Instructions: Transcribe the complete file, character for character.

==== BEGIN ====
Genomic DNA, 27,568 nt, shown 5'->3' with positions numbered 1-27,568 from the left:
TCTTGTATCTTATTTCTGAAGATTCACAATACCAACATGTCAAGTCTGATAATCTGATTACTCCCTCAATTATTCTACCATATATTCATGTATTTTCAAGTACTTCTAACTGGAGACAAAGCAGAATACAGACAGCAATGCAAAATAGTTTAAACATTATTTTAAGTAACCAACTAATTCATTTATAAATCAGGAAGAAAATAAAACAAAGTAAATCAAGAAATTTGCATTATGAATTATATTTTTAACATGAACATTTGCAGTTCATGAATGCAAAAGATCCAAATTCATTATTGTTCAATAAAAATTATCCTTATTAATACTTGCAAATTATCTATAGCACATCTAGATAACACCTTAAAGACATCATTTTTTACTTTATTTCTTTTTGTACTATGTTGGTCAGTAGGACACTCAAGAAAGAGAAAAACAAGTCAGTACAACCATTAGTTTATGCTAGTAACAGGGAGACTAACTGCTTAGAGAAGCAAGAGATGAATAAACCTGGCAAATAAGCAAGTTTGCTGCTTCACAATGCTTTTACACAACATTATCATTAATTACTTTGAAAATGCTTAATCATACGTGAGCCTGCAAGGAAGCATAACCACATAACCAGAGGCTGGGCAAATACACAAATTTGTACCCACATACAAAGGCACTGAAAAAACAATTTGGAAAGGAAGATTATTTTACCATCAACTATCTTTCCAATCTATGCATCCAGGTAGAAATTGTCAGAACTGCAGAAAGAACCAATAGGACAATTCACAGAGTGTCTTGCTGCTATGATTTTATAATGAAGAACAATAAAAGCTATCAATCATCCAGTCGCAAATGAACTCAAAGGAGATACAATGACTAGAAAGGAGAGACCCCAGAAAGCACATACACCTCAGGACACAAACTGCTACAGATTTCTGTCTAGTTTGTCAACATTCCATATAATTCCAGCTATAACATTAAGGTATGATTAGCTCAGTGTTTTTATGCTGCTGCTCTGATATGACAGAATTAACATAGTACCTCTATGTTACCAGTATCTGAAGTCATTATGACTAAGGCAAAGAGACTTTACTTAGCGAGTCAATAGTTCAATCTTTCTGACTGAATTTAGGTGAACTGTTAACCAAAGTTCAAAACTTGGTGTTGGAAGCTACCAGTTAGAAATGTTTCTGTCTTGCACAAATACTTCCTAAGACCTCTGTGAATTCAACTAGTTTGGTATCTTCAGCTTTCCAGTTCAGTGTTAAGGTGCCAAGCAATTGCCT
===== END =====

Genomic DNA, 27,568 nt, shown 5'->3' with positions numbered 1-27,568 from the left:
TCTTGTATCTTATTTCTGAAGATTCACAATACCAACATGTCAAGTCTGATAATCTGATTACTCCCTCAATTATTCTACCATATATTCATGTATTTTCAAGTACTTCTAACTGGAGACAAAGCAGAATACAGACAGCAATGCAAAATAGTTTAAACATTATTTTAAGTAACCAACTAATTCATTTATAAATCAGGAAGAAAATAAAACAAAGTAAATCAAGAAATTTGCATTATGAATTATATTTTTAACATGAACATTTGCAGTTCATGAATGCAAAAGATCCAAATTCATTATTGTTCAATAAAAATTATCCTTATTAATACTTGCAAATTATCTATAGCACATCTAGATAACACCTTAAAGACATCATTTTTTACTTTATTTCTTTTTGTACTATGTTGGTCAGTAGGACACTCAAGAAAGAGAAAAACAAGTCAGTACAACCATTAGTTTATGCTAGTAACAGGGAGACTAACTGCTTAGAGAAGCAAGAGATGAATAAACCTGGCAAATAAGCAAGTTTGCTGCTTCACAATGCTTTTACACAACATTATCATTAATTACTTTGAAAATGCTTAATCATACGTGAGCCTGCAAGGAAGCATAACCACATAACCAGAGGCTGGGCAAATACACAAATTTGTACCCACATACAAAGGCACTGAAAAAACAATTTGGAAAGGAAGATTATTTTACCATCAACTATCTTTCCAATCTATGCATCCAGGTAGAAATTGTCAGAACTGCAGAAAGAACCAATAGGACAATTCACAGAGTGTCTTGCTGCTATGATTTTATAATGAAGAACAATAAAAGCTATCAATCATCCAGTCGCAAATGAACTCAAAGGAGATACAATGACTAGAAAGGAGAGACCCCAGAAAGCACATACACCTCAGGACACAAACTGCTACAGATTTCTGTCTAGTTTGTCAACATTCCATATAATTCCAGCTATAACATTAAGGTATGATTAGCTCAGTGTTTTTATGCTGCTGCTCTGATATGACAGAATTAACATAGTACCTCTATGTTACCAGTATCTGAAGTCATTATGACTAAGGCAAAGAGACTTTACTTAGCGAGTCAATAGTTCAATCTTTCTGACTGAATTTAGGTGAACTGTTAACCAAAGTTCAAAACTTGGTGTTGGAAGCTACCAGTTAGAAATGTTTCTGTCTTGCACAAATACTTCCTAAGACCTCTGTGAATTCAACTAGTTTGGTATCTTCAGCTTTCCAGTTCAGTGTTAAGGTGCCAAGCAATTGCCT